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Allyson Felix prize catch for TrackTown Classic

Allyson Felix prize catch for TrackTown Classic

U.S. sprinter has 12 gold medals from Olympics, world championships

By John MacKinnon, Edmonton Journal

EDMONTON - The TrackTown Classic, the Edmonton stop on the National Track League circuit, has been gaining traction in the athletics community for years, the most recent evidence of which is the recruiting of United States sprint star Allyson Felix for this year’s event.

As they say in the entertainment business, that is a great get. And there’s more.

Canadian high jumper Derek Drouin, who won a bronze medal at the 2012 Summer Olympics in London, also has confirmed he will return to Edmonton on July 12. Drouin is right in the mix in a crowded international high jump field, as deep a group of jumpers as has ever existed in that event.

And highly ranked U.S. 800-metre runner Nick Symmonds, one of the sport’s most engaging personalities, also will race in Edmonton again this season.

This time out, meet director Peter Ogilvie will showcase the men’s and women’s 4x100- and 4x400-metre relay teams from Canada, USA, Jamaica, Dominican Republic, Ghana, Poland and St. Kitts and Nevis, a bit of a new wrinkle for the Edmonton event. Most of those countries will be working on their synchronization and baton exchanges in advance of the Pan American Games in Toronto later in July.

But the jewel of an impressive lineup so far is Felix, who has won 16 medals, 12 of them gold, at three Summer Olympics and five outdoor world championships. She will compete in the women’s 100m at Foote Field on July 12. It’s not her best event, but there is not a brighter star in female sprinting.

Felix considers the 200m her race, but she has gained the Olympic and world championship podiums, variously, in both relays, the 200 and 400.

It’s a major coup for Ogilvie to have finally secured Felix for the meet, which has swiftly carved out an impressive niche for itself. Not for nothing was the Edmonton meet ranked among the top 30 of 876 one-day, invitational IAAF meets last season.

Felix, a 29-year-old Los Angeles-based sprinter, joins a list of elite athletes who chose to compete in Edmonton over the last three years, including Jamaican sprinter Yohan Blake, U.S. 400m star Sanya Richards-Ross, and 2004 Olympic 100m champion Justin Gatlin, also of the U.S.

With the national track and field championships July 2-5 being held at Foote Field a week before the Classic, the pro event is well-positioned as a convenient, top-quality tune-up meet for the Pan American Games in Toronto for Canadian athletes. It’s also good preparation for the outdoor World Championship in Athletics at Beijing, China, from Aug. 22-30.

Felix demonstrated her fitness for the outdoor season at the Diamond League meet in Doha, Qatar, where she posted a world-leading time of 21.98 seconds in winning the 200m. That time was an eyelash shy of the 21.88 she ran in London to win gold at the Olympics.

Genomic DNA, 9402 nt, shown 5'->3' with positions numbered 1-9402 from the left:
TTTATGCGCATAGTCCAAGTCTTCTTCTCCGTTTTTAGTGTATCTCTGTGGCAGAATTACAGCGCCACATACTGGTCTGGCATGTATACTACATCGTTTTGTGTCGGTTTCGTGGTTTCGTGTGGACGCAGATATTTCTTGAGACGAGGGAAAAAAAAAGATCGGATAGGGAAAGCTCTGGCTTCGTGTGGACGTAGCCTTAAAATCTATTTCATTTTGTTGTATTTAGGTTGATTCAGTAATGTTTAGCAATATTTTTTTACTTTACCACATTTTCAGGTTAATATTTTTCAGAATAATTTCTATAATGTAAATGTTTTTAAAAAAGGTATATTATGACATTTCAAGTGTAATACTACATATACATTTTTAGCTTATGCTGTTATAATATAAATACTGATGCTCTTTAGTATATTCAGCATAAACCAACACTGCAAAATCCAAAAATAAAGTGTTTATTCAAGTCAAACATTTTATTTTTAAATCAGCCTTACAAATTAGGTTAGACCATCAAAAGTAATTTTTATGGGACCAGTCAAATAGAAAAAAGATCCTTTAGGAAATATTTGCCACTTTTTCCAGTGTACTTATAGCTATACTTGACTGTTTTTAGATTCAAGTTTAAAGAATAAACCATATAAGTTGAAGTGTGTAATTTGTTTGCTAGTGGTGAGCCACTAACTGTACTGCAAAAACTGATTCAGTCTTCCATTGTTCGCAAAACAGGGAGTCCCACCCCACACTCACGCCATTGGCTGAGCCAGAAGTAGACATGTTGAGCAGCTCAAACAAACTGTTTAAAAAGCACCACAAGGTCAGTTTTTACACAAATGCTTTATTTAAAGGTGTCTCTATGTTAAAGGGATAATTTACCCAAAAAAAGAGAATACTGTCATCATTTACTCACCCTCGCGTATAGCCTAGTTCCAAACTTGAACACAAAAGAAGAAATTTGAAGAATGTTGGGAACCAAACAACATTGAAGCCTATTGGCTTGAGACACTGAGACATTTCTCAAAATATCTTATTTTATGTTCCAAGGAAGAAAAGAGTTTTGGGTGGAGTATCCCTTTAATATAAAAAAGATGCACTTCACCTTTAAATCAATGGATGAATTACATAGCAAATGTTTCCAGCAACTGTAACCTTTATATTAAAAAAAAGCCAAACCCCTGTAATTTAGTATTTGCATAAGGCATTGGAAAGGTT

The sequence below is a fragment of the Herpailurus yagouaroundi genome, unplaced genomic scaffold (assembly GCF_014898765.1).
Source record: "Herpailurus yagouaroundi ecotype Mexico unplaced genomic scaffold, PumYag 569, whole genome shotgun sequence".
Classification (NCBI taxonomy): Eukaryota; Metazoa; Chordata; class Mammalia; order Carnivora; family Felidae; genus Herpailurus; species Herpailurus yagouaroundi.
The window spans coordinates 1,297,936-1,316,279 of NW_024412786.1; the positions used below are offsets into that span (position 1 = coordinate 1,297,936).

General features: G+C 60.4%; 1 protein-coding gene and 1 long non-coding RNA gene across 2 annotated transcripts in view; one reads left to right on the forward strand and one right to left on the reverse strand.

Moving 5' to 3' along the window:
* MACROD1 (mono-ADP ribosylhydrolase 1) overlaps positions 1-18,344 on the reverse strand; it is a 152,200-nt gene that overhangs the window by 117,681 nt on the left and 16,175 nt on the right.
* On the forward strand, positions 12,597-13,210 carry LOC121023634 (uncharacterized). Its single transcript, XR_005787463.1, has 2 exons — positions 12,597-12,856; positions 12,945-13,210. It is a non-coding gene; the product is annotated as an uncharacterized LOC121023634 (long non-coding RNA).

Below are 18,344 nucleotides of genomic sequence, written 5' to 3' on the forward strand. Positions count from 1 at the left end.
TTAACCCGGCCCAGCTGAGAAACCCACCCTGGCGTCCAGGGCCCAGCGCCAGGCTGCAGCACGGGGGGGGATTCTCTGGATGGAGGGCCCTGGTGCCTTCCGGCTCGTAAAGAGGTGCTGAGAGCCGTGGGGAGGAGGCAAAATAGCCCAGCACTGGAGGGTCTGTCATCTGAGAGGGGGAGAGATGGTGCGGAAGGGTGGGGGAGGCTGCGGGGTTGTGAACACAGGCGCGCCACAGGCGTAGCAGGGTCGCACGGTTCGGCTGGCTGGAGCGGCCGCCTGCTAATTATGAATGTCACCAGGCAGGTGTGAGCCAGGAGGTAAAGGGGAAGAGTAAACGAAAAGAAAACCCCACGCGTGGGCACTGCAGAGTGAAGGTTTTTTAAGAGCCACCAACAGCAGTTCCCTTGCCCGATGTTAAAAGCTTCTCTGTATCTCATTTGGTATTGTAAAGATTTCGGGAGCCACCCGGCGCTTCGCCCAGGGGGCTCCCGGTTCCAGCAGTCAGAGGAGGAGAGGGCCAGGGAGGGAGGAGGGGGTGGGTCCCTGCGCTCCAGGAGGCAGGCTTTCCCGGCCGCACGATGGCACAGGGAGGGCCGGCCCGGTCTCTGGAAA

The performance was no small thing for Felix, coming a little more than one year out from the 2016 Summer Olymics in Rio de Janeiro, Brazil. After tearing a hamstring in the 200m final at the 2013 world championships in Moscow, Felix and her coach, Bobby Kersee, used 2014 as a recovery period. She had never suffered a serious injury before, so that was uncharted territory for her.

But by the end of 2014, she was back on form and her start to 2015 demonstrates her progress toward Rio is on track, as it were.

Felix competed in the 100m and 200m sprints in London, as well as the 4x100m and 4x400m relays, winning gold in the 200 and both relays. She placed fifth in the 100m.

At the 2011 worlds in Daegu, South Korea, Felix won silver in the women’s 400m, bronze in 200m and gold in both relays.

Unlike the 33-year-old Gatlin, who has served two doping bans in his career, Felix is free of baggage. When Gatlin ran a 9.74-second 100m in Doha in mid-May, his personal-best time raised eyebrows for many observers, including many athletes, as well it might.

The sporting world has learned the hard, painful way that athletes who get faster, jump higher and demonstrate they are getting stronger as they move into their mid-30s just might be too good to be true.

Not only was Gatlin’s time in Doha a personal best, it is the ninth-fastest time for the 100m in sprinting history.

Felix who won silver in the 200 as an 18-year-old at the 2004 Games in Athens, is the rare athlete who seems too good to be true, and for all the right reasons. A devout Christian (her father, Paul, is an ordained minister; her mother, Marlean, is an elementary school teacher), Felix is a participant in the U.S. Anti-Doping Agency’s (USADA) Project Believe program.

She is an exemplary athlete and a highly accomplished competitor. As previews of this year’s world championships and the 2016 Summer Games go, the only way for Ogilvie to top this would be to bring Usain Bolt to town.